Health Services Research & Development

Veterans Crisis Line Badge
Go to the ORD website
Go to the QUERI website

HSR&D Citation Abstracts

Search | Search by Center | Search by Source | Keywords in Title

Smith SN, Almirall D, Prenovost K, Liebrecht C, Kyle J, Eisenberg D, Bauer MS, Kilbourne AM. Change in Patient Outcomes After Augmenting a Low-level Implementation Strategy in Community Practices That Are Slow to Adopt a Collaborative Chronic Care Model: A Cluster Randomized Implementation Trial. Medical care. 2019 Jul 1; 57(7):503-511.
PubMed logo Search for Abstract from PubMed
(This link leaves the website of VA HSR&D.)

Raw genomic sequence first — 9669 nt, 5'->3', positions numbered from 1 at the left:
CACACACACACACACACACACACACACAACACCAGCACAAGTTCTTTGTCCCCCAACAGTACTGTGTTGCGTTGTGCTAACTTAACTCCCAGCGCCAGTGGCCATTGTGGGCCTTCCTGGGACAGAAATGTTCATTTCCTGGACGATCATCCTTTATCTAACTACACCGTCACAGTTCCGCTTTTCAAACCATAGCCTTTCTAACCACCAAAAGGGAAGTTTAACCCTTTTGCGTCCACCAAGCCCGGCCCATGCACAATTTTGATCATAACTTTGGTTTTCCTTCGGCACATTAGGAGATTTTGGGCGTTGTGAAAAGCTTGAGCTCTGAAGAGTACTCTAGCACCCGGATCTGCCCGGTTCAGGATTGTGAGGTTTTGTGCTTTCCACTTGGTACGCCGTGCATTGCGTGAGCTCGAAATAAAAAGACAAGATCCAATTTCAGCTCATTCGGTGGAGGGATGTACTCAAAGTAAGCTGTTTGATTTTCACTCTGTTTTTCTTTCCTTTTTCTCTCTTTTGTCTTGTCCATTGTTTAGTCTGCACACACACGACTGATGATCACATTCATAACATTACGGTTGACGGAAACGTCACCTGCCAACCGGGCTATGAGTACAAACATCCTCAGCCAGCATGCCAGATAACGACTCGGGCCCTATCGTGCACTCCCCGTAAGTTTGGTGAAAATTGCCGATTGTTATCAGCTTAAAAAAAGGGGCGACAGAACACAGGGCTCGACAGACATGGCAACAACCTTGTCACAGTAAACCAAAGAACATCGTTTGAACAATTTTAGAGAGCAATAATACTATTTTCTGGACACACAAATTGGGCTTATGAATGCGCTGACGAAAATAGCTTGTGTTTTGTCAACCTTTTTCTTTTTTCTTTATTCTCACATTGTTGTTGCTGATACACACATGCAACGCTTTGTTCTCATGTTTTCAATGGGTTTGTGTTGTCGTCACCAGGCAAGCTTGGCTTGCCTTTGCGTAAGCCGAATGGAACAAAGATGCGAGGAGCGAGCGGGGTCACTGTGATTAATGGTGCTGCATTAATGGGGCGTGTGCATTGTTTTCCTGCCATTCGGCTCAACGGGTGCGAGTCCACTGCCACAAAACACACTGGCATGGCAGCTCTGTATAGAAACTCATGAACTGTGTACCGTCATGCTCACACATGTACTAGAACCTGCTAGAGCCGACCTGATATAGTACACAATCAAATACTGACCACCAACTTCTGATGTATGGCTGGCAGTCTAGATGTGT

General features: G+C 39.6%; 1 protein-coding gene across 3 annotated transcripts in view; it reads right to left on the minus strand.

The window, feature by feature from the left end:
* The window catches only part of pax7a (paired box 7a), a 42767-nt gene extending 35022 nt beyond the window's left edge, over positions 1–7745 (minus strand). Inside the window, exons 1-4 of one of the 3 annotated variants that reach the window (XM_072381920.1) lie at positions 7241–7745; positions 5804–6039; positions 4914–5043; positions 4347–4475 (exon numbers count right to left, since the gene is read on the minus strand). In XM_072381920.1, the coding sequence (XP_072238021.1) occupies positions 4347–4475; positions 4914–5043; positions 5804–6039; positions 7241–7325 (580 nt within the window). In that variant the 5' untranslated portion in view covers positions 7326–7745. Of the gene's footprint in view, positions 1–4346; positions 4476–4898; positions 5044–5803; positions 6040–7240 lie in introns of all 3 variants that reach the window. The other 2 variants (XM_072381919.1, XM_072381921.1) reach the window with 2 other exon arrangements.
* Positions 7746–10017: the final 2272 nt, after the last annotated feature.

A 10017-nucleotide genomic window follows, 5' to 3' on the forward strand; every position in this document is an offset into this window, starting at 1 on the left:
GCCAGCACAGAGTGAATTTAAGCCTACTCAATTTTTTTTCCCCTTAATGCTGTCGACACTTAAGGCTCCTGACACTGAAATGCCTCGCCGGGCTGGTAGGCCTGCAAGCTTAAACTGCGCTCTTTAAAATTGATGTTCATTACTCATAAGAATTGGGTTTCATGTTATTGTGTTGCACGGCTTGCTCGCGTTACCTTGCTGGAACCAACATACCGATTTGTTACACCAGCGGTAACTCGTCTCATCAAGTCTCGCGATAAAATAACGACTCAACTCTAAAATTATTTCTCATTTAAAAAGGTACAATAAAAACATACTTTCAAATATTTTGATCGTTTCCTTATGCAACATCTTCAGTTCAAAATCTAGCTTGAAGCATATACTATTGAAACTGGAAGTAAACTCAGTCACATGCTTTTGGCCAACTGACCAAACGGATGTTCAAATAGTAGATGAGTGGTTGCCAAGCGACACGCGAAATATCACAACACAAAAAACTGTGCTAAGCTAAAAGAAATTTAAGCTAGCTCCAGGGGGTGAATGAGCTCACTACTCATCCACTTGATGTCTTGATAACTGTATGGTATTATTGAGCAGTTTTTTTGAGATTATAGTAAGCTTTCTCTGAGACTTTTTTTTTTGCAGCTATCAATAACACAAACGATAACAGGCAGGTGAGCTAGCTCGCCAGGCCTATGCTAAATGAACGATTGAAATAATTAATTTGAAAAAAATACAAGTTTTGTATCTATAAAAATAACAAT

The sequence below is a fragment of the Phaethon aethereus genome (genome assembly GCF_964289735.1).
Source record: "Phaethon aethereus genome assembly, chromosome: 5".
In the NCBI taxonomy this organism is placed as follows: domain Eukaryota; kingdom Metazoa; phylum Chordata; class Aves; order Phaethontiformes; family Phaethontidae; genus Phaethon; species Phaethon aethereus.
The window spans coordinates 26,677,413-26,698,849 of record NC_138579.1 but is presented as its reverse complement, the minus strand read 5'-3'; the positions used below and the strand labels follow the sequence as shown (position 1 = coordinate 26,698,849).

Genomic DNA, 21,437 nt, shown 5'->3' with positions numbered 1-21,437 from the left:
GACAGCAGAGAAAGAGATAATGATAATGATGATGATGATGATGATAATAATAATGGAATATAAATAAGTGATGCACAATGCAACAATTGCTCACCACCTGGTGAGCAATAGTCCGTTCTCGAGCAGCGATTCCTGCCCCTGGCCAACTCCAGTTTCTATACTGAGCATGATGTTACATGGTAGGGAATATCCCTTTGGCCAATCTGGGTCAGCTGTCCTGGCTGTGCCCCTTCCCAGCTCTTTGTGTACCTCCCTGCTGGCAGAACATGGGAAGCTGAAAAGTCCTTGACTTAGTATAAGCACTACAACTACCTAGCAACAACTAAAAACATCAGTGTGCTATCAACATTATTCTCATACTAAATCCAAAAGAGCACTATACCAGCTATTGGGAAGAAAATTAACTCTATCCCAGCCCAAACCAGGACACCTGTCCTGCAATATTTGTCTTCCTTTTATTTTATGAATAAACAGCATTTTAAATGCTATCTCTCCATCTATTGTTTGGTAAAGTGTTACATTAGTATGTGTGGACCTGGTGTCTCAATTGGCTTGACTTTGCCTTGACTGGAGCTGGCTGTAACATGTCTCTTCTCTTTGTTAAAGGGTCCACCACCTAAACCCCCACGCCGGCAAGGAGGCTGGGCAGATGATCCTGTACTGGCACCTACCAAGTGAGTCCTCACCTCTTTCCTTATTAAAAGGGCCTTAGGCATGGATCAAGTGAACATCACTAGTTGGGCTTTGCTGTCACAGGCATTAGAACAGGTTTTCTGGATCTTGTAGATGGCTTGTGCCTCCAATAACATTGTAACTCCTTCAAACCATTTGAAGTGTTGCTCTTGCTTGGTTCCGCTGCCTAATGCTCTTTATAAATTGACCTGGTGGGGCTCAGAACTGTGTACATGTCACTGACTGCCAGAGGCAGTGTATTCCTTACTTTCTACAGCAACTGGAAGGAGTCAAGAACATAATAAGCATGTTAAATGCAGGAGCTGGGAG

Abstract: BACKGROUND: Implementation strategies are essential for promoting the uptake of evidence-based practices and for patients to receive optimal care. Yet strategies differ substantially in their intensity and feasibility. Lower-intensity strategies (eg, training and technical support) are commonly used but may be insufficient for all clinics. Limited research has examined the comparative effectiveness of augmentations to low-level implementation strategies for nonresponding clinics. OBJECTIVES: To compare 2 augmentation strategies for improving uptake of an evidence-based collaborative chronic care model (CCM) on 18-month outcomes for patients with depression at community-based clinics nonresponsive to lower-level implementation support. RESEARCH DESIGN: Providers initially received support using a low-level implementation strategy, Replicating Effective Programs (REP). After 6 months, nonresponsive clinics were randomized to add either external facilitation (REP+EF) or external and internal facilitation (REP+EF/IF). MEASURES: The primary outcome was patient 12-item short form survey (SF-12) mental health score at month 18. Secondary outcomes were patient health questionnaire (PHQ-9) depression score at month 18 and receipt of the CCM during months 6 through 18. RESULTS: Twenty-seven clinics were nonresponsive after 6 months of REP. Thirteen clinics (N=77 patients) were randomized to REP+EF and 14 (N=92) to REP+EF/IF. At 18 months, patients in the REP+EF/IF arm had worse SF-12 [diff, 8.38; 95% confidence interval (CI), 3.59-13.18] and PHQ-9 scores (diff, 1.82; 95% CI, -0.14 to 3.79), and lower odds of CCM receipt (odds ratio, 0.67; 95% CI, 0.30-1.49) than REP+EF patients. CONCLUSIONS: Patients at sites receiving the more intensive REP+EF/IF saw less improvement in mood symptoms at 18 months than those receiving REP+EF and were no more likely to receive the CCM. For community-based clinics, EF augmentation may be more feasible than EF/IF for implementing CCMs.